Associated with the revised structure of certificates of competency, the British authorities have also re-defined the "trading areas" which govern the manning complement of British ships. The Merchant Shipping Act, 1894, provides for "foreign-going ships" and "home-trade ships". There is also the law at present in the case of Irish ships. Under the British Merchant Shipping (Certification of Deck Officers) Regulations, 1977, the trading areas have been re-defined. The old home-trade limits have been replaced by two trading areas, namely, the near continental trading area and the middle trading area. I intend in the proposed new regulations to re-define the trading areas governed by the 1894 Act as they apply to Irish-registered ships. While the re-defined areas will probably follow fairly closely the British precedent, the matter is being examined and discussions have been taking place with the Irish merchant shipping industry with a view to meeting as far as possible any special requirements of the industry.

The law governing merchant shipping here is extensive and complex. It is, in addition, based on legislation which in many cases goes back a long time. My Department have been endeavouring to up-date and codify the various enactments involved, but this is a slow process as Deputies will appreciate. The present Bill may be regarded as a further and significant step in this updating process.

The provisions of the present Bill provide a basis for the continued development of the Irish merchant shipping sector. The Bill will enable us to move into line with international practice especially in the UK and it will also facilitate the preservation of the reciprocity arrangements I have mentioned in relation to the recognition of certificates of competency. I am happy, therefore, to recommend the Bill to the House.

As the Minister stated, the Bill is quite straightforward and contains no very tremendous controversial points. Obviously, we welcome any Bill which improves the safety of ships at sea. The Bill begs the question as to what is the definition of "ship" and what size vessels are covered by the legislation here before us. Does it apply to any vessel which is registered in the State or does it apply to boats which are not even registered? I would like the Minister in his reply to endeavour to clarify that.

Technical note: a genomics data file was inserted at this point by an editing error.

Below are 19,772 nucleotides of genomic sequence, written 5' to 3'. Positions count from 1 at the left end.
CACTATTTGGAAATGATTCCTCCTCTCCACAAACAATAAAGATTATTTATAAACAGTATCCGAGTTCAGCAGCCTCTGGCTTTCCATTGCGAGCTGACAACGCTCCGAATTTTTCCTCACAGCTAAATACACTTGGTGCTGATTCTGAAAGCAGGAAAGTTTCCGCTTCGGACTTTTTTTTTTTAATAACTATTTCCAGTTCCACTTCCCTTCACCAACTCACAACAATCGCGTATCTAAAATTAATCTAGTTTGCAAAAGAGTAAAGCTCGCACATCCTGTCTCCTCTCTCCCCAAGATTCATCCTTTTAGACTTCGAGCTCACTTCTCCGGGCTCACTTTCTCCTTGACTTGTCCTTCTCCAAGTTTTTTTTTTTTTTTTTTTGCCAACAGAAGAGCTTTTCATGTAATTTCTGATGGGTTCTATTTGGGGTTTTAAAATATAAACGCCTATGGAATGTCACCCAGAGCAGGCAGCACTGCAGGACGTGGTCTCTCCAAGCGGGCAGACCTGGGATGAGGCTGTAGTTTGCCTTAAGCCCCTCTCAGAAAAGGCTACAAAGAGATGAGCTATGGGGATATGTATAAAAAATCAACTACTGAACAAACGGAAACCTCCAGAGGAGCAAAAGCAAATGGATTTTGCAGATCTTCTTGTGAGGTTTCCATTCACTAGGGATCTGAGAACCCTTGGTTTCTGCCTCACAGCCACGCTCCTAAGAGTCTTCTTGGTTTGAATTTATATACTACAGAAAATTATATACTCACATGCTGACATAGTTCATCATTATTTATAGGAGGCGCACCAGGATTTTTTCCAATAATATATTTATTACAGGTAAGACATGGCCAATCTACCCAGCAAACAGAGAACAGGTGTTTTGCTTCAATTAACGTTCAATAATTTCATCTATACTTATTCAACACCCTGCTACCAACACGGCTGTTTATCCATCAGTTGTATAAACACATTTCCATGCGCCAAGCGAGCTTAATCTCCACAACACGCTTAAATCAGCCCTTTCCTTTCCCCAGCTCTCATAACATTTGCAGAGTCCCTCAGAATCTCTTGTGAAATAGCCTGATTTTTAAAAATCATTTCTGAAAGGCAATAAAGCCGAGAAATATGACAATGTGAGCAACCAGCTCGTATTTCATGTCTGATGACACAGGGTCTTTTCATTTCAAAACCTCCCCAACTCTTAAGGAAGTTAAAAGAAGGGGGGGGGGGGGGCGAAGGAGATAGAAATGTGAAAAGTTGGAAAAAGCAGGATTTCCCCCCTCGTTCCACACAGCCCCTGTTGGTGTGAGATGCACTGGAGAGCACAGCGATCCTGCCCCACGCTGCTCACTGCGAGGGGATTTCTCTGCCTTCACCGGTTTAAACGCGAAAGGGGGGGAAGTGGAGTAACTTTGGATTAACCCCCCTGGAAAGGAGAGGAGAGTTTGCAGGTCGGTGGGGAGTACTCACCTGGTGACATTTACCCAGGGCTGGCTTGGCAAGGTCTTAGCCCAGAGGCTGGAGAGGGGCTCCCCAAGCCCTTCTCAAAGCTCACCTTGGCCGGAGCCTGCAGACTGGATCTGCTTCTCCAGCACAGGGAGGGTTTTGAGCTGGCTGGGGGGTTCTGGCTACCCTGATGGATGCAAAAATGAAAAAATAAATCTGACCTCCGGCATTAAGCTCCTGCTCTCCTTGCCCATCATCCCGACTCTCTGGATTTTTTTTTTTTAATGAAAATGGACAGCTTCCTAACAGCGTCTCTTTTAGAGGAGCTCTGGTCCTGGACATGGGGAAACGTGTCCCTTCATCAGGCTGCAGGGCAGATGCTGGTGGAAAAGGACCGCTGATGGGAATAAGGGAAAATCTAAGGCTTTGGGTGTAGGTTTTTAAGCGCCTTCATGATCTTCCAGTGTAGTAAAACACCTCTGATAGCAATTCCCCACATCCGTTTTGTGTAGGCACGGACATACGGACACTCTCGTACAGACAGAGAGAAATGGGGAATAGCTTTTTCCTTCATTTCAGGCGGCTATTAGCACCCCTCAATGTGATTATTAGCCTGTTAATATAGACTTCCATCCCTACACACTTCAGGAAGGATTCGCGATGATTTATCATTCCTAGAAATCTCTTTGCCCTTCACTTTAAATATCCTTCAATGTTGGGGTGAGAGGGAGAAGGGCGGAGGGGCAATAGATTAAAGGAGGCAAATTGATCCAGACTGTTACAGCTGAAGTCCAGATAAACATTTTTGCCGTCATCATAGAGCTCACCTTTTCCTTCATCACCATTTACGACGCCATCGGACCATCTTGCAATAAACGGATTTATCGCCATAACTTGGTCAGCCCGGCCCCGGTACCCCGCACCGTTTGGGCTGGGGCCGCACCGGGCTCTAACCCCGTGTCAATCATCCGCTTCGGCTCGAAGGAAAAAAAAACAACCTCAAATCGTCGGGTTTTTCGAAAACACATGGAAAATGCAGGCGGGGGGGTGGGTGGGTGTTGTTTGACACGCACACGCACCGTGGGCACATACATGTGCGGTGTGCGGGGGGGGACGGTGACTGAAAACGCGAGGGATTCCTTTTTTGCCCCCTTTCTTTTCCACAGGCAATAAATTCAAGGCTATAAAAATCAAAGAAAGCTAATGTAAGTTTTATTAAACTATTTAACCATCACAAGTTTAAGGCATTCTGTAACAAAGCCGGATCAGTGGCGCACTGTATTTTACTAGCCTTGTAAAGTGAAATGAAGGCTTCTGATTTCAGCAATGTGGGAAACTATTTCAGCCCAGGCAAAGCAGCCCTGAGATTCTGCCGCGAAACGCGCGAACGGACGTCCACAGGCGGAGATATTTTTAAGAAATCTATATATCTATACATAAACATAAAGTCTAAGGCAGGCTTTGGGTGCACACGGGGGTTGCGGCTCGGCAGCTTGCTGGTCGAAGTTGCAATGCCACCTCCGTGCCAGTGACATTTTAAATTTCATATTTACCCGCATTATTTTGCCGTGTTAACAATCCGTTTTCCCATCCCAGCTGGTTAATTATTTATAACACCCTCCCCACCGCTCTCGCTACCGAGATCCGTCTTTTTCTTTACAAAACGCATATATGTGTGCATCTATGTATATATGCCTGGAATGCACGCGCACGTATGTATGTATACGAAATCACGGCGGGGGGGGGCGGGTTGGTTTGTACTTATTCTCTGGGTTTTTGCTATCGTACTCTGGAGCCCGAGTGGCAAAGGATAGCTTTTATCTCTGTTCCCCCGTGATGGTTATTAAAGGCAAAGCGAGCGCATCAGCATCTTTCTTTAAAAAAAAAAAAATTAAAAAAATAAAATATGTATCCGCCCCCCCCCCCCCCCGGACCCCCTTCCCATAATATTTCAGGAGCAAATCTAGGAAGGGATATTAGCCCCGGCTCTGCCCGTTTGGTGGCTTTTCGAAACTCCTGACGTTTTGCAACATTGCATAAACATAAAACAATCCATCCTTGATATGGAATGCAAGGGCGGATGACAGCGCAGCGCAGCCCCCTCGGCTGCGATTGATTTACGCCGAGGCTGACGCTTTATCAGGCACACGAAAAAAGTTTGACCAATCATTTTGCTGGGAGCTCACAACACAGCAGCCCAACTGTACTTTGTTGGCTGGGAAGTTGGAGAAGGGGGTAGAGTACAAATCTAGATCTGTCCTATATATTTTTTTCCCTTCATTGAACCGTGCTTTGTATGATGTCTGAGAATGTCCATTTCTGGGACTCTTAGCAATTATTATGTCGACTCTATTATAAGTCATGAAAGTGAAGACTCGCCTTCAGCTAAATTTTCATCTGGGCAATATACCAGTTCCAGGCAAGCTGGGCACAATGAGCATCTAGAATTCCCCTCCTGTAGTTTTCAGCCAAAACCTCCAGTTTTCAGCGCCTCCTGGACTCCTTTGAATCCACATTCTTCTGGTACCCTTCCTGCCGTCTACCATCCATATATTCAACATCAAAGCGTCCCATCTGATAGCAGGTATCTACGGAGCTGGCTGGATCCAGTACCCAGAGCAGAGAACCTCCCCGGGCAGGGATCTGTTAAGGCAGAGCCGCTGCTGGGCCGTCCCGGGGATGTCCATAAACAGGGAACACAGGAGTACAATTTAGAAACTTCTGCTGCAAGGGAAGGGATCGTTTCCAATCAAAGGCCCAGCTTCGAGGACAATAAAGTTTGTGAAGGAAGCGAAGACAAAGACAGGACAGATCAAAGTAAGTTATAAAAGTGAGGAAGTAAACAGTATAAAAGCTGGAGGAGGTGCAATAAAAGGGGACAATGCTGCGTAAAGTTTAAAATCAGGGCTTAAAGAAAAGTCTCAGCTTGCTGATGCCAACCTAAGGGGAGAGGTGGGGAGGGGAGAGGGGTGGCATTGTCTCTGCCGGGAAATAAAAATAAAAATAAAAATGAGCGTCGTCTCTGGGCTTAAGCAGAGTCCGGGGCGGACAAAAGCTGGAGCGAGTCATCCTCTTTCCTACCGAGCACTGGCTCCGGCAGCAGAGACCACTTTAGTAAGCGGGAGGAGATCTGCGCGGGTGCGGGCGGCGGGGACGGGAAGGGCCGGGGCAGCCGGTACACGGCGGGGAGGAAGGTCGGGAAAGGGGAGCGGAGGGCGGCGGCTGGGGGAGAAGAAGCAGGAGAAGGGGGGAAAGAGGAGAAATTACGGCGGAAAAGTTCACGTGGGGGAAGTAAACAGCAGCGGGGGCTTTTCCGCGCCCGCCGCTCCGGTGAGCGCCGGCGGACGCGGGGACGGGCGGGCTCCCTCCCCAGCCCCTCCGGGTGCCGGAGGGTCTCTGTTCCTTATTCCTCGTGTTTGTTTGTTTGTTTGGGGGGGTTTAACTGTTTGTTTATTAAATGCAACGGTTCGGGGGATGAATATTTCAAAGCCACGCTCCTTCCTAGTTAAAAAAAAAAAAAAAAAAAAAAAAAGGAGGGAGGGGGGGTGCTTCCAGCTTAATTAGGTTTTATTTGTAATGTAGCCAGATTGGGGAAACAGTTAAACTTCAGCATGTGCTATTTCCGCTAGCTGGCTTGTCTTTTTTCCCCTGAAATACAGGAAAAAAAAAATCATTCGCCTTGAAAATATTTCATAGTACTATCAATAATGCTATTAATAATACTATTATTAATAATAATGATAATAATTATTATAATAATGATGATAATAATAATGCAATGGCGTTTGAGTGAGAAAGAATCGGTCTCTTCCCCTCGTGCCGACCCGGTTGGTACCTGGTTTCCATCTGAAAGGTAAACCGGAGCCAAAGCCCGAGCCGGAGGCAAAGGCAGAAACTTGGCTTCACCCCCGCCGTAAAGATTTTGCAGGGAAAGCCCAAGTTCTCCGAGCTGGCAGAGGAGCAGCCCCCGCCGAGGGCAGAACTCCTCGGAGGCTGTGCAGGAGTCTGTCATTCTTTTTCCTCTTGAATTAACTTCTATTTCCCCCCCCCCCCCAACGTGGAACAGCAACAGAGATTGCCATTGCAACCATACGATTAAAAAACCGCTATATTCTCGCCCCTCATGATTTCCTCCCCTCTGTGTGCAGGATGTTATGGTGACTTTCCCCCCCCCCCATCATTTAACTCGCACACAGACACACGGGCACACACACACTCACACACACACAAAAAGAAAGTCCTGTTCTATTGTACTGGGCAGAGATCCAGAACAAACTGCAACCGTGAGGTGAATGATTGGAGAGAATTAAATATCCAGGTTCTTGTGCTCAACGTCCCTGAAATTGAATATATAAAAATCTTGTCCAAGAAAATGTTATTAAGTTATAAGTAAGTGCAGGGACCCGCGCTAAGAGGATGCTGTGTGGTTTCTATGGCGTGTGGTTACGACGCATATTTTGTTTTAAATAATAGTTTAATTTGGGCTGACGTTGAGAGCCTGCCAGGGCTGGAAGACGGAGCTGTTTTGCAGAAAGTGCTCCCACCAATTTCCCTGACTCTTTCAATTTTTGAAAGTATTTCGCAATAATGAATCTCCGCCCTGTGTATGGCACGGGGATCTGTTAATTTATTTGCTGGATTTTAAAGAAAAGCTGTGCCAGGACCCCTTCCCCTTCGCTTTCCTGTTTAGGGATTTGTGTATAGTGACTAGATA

Section 2 of the Bill refers to ships operating from this State and between ports within the State. Does it provide that they be manned by properly trained personnel and sufficient numbers of properly trained personnel? Does it make provision for ships coming from other states having a deficiency in personnel and in training? That must give rise to considerable concern. The section says:

2.—This Act applies to every ship registered in the State under the Merchant Shipping Acts, 1894 to 1968, and also to any ship registered elsewhere which carries passengers between places in the State or on voyages which begin and end at the same place in the State and on which the ship calls at no place outside the State.

Why is there not some provision to cover a ship which starts its voyage in another state and finishes its trip in this State? It is obvious that a number of nations throughout the world have standards which are not satisfactory and which must have caused serious accidents and disasters at sea and will cause others in the future unless something is done. The Minister has said in his speech that there is reciprocal recognition of certificates of competency granted by Ireland, Britain, Australia, India, Hong Kong, Singapore, Canada and New Zealand. That is all very fine, but it leaves a huge vacuum. What about the hundreds of other states which are operating maritime fleets whose standards obviously are not too high? We are tagging along with British standards, as is stated in the Bill and in the Minister's statement. Those standards are probably the highest in the world, but what about Liberia and Panama, for instance, two countries which are notorious for operating shipping fleets under flags of convenience? I have grave doubts about the competence of their crews, their qualifications and their numbers.

It has been stated in shipping circles in this country over the years that our shipping companies operate at a great disadvantage in that our rules governing the manning of ships are so stringent that we are quite uneconomic when it comes to competing with other countries such as those I have mentioned which do not have the same stringent manning regulations and thus can operate at a far lesser cost. Until such time as there is an international agreement between all maritime countries—all countries for that matter; we have heard, for instance, of the Swiss navy and whether it is fictitious or factual I do not know—which operate fleets of ships ensuring that the same standards operate within all those fleets, the situation will remain very unsatisfactory.